When Damien Hirst asked fellow artist Richard Prince if he cared what people thought, Prince’s response was nothing short of quote-worthy: “Honestly? No. The ten reactions of people when I put out a new body of work? The first person has an orgasm. The second and third are over the top, the fourth person congratulates, the fifth person doesn’t say anything, the sixth and seventh avoid me on the street, the eighth person doesn’t return my phone calls, the ninth person talks trash behind my back and the tenth person says the work is vomit.”

Just as he predicted, Prince’s latest work has elicited exactly that. Teaming up with High Times magazine on a marijuana-filled issue and exhibition, the king of controversy has contributed rolling papers and (unusually) original artwork “which recall[s] paintings by the mentally ill.”

If you’re unfamiliar with Prince’s name, you may remember his headline-making “New Portraits” series from last year. But stealing Instagram posts belonging to several young women and selling them for vast sums of money was far from the beginning of his scandalous history.

The man has built his entire career on appropriating others' work, earning the New York resident a plethora of negative reviews and copyright lawsuits left, right and center.

How can one man cause such venom in the art community? To better understand Prince and his ethos, you need to go back to his creative origins.

Born in the Panama Canal Zone in 1949, Richard Prince moved to New York almost thirty years later. One of his very first jobs was in the tear sheets department of Time-Life, where he would spend days tearing out article after article from the company’s eight magazines. After developing a fascination with the leftover adverts, Prince started on his lifetime course of appropriation. Beginning with furniture, watches and jewelry, he re-photographed the original ads to create his own works of art.

In 1980, the Marlboro cowboy became the object of Prince’s desire. Sticking to the stereotypical cowboy image complete with horse, lasso and a tumbleweed backdrop, Prince simply re-photographed the cigarette ads, removing the Marlboro logo.

“I had limited technical skills. Actually I had no skills. I played the camera. I used a cheap commercial lab to blow up the pictures. I never went into a darkroom,” Prince told Artforum in 2003. Prince’s lack of skill didn’t stop him from picking apart the Marlboro Man (AKA the pinnacle of American masculinity at the time), prompting everyone around him to ponder the eternal question: what is art?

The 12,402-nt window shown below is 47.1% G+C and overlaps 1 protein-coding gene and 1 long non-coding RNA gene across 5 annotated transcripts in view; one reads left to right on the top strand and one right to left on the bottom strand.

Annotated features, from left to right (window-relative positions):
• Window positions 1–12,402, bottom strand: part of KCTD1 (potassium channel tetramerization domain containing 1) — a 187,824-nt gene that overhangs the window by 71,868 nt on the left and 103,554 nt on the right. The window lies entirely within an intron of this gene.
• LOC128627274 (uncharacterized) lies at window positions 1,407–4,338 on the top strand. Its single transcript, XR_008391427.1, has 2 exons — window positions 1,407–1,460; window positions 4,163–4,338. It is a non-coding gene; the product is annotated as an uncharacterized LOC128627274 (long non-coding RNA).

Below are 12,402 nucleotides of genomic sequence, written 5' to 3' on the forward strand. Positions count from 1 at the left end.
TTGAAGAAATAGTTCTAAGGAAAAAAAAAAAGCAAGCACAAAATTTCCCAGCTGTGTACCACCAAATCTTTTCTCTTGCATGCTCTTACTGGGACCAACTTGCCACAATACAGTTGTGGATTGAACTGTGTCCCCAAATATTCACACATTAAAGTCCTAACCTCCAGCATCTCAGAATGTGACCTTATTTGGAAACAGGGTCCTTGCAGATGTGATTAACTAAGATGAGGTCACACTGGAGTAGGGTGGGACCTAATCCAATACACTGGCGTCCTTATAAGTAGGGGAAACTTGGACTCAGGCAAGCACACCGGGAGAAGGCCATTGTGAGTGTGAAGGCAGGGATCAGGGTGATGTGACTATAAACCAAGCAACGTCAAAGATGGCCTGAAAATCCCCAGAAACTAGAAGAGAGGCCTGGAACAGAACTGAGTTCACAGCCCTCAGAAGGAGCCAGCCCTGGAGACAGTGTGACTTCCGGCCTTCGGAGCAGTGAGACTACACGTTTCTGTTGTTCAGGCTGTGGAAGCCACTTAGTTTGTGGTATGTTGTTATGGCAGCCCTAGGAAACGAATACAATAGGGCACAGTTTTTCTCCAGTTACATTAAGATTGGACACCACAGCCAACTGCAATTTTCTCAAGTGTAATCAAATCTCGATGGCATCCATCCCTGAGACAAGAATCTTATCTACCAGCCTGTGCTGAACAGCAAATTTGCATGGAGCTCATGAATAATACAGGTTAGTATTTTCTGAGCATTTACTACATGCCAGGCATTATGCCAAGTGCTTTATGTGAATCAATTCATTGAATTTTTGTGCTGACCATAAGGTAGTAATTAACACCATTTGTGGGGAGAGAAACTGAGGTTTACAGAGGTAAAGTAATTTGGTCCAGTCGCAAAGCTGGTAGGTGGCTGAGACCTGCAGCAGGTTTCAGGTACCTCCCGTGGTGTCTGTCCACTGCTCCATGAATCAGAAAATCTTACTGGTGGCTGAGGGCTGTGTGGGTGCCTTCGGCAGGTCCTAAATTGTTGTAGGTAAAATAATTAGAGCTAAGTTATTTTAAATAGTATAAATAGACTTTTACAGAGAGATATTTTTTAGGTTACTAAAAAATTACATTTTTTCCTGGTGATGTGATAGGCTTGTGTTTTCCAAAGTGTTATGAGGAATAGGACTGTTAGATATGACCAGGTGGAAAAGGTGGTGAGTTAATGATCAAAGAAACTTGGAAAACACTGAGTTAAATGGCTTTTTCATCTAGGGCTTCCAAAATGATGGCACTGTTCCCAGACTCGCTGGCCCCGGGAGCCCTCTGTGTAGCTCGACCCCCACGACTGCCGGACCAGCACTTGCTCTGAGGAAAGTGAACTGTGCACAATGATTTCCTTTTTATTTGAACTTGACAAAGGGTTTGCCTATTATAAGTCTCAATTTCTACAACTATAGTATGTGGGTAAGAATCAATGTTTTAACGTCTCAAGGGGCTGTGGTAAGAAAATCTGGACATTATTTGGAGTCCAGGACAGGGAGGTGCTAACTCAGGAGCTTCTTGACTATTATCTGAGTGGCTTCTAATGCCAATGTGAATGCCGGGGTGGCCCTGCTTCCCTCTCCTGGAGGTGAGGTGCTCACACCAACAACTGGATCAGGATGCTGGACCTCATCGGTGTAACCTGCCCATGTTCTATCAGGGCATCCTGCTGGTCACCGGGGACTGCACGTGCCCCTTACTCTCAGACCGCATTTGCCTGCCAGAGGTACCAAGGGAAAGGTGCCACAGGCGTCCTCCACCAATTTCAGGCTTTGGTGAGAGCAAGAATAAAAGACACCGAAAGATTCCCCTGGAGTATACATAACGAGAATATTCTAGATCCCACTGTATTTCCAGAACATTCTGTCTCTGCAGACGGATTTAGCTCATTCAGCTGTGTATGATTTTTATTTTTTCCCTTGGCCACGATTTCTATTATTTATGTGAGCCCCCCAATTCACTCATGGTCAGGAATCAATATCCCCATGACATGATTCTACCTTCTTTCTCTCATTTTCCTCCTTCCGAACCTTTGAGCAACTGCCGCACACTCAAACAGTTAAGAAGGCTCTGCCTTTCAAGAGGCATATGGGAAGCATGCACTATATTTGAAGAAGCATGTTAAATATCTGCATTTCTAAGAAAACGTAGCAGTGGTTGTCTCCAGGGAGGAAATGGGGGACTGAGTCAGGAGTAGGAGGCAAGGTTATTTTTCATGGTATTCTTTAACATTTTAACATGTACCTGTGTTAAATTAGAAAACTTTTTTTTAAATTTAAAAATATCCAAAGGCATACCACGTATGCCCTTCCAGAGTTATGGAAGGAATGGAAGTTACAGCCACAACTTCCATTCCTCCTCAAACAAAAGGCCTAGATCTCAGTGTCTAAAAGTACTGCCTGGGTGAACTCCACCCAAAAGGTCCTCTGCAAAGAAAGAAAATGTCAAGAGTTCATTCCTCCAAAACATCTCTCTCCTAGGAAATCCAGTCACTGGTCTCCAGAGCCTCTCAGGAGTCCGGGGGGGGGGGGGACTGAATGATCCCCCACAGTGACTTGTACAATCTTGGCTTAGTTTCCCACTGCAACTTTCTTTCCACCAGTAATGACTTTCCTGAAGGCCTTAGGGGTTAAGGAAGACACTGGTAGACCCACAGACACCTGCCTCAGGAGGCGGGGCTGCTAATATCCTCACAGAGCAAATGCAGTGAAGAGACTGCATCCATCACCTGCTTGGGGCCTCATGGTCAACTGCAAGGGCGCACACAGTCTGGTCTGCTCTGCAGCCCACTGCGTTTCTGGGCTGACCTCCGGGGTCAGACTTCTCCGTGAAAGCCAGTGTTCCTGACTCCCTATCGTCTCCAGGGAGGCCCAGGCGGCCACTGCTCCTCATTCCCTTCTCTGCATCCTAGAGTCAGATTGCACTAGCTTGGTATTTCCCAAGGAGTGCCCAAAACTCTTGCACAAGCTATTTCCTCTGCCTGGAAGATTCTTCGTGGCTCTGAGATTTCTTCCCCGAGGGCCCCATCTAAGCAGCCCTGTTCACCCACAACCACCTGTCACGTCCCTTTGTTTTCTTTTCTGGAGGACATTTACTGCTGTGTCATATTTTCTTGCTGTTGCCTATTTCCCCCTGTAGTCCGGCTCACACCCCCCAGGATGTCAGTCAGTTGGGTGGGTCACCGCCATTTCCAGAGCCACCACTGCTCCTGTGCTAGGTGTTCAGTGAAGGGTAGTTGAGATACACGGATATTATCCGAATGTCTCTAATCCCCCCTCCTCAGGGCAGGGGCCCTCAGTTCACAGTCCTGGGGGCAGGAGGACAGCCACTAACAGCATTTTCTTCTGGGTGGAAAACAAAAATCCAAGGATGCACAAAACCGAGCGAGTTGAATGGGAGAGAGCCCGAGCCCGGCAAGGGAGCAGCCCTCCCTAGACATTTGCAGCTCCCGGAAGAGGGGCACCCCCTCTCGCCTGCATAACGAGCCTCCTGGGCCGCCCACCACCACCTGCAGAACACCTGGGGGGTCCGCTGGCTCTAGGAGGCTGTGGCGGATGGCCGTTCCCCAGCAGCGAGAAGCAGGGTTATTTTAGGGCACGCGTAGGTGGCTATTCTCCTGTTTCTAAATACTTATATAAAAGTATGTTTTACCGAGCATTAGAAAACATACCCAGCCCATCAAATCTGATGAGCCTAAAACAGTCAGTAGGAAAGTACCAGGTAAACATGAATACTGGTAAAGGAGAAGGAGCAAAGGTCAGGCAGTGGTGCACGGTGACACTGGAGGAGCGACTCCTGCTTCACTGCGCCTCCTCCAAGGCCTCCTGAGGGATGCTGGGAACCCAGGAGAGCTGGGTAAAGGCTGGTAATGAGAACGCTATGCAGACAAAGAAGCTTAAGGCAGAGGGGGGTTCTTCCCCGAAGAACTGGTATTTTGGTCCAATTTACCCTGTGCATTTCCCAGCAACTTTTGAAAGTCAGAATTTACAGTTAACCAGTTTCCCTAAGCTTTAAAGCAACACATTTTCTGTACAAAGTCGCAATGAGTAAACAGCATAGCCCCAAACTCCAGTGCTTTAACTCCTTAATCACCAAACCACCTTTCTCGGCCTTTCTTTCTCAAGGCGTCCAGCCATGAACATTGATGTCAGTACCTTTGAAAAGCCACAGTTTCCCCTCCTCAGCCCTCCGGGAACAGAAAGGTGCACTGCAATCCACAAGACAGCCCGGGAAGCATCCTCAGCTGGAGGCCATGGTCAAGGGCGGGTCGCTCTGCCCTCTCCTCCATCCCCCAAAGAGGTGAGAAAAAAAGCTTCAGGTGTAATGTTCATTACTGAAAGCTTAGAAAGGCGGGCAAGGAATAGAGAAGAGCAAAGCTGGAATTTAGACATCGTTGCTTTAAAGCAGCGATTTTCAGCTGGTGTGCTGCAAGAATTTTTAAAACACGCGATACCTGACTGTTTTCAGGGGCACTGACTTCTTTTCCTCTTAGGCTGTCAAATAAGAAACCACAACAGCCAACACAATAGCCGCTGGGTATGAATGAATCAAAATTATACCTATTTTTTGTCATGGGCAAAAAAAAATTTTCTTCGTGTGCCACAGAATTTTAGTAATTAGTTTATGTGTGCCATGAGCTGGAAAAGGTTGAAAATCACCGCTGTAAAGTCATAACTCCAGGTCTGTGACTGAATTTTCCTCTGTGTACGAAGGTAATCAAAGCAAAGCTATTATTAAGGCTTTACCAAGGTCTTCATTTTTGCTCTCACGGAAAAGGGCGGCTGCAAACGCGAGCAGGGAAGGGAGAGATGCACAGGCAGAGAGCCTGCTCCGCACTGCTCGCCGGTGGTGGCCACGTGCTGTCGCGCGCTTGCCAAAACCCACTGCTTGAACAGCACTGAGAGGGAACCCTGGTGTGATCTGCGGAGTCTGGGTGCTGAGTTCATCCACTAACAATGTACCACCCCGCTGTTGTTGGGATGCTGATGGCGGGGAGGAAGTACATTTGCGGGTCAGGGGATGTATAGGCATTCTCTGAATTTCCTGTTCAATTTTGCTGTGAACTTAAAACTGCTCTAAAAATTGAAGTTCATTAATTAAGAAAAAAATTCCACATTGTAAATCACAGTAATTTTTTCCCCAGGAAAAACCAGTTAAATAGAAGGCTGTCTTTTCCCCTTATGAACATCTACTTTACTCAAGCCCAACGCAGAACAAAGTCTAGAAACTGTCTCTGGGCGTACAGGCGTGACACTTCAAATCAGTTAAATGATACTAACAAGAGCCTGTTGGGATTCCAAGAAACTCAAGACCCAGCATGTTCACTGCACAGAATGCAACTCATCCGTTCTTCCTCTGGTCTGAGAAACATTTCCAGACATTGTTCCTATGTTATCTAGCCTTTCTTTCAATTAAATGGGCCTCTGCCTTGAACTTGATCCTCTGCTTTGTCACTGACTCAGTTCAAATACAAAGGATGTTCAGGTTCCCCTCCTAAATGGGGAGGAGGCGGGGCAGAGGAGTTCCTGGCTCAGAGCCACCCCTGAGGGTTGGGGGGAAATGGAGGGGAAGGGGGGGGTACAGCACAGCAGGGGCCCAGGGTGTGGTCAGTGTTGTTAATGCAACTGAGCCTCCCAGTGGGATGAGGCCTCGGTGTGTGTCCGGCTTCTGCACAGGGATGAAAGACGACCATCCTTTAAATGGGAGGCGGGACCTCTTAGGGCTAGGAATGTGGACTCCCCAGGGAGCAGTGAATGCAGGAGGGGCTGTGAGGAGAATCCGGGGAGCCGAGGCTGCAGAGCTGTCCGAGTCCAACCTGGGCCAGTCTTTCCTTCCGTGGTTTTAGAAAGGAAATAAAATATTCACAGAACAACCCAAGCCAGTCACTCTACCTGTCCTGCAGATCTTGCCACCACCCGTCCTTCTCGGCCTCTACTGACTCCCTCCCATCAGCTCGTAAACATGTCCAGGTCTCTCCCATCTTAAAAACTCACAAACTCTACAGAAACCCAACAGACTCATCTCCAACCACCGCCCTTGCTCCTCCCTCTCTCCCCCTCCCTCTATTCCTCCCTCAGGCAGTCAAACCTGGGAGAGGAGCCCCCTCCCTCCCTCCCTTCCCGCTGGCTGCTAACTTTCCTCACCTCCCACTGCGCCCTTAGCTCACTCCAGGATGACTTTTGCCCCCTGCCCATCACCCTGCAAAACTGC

The morality surrounding stealing artwork didn’t seem to enter Prince’s mind at this point. One photographer he took from, however, was all too ready to have his say (though it took him almost three decades to do so).

Sam Abell, the original Marlboro ad creator, told PDN Prince had broken the golden rule, commenting: “I’m not particularly amused … it’s obviously plagiarism, and I was taught by my parents the sin of that.” It must have hit a sore spot when one of Prince’s appropriated images, “Untitled (Cowboy),” sold for over a million dollars in 2005.

Back to the ’80s, and Richard Prince was yet to find fame and fortune. Unlike other artists of his generation (including Cindy Sherman, who he used to date), Prince’s mass media cowboys and subsequent documentation of American subcultures did not provide immediate success. Yet this slow start didn’t deter him from from the controversial path.

In fact, you could say Prince sought out the shock factor. And what disturbs more than the concept of sexualized children? Gary Gross’s 1975 snapshot of a 10-year-old Brooke Shields standing naked in the bath, red-lipped and glistening, had already garnered its fair share of criticism. In 1983, Prince upped the ante by re-photographing the image and renaming it “Spiritual America”; a title taken from Alfred Steiglitz’s close-up shot of a male horse’s genitalia.

“Spiritual America” earned Prince a portion of the attention he had been craving, and still does to this day. In 2009, the Tate Modern was told by the police to take the image down in fear it might “inadvertently break the law or cause offense to visitors,” and Prince’s own Instagram account was temporarily suspended after his post of the same image was reported for obscenity.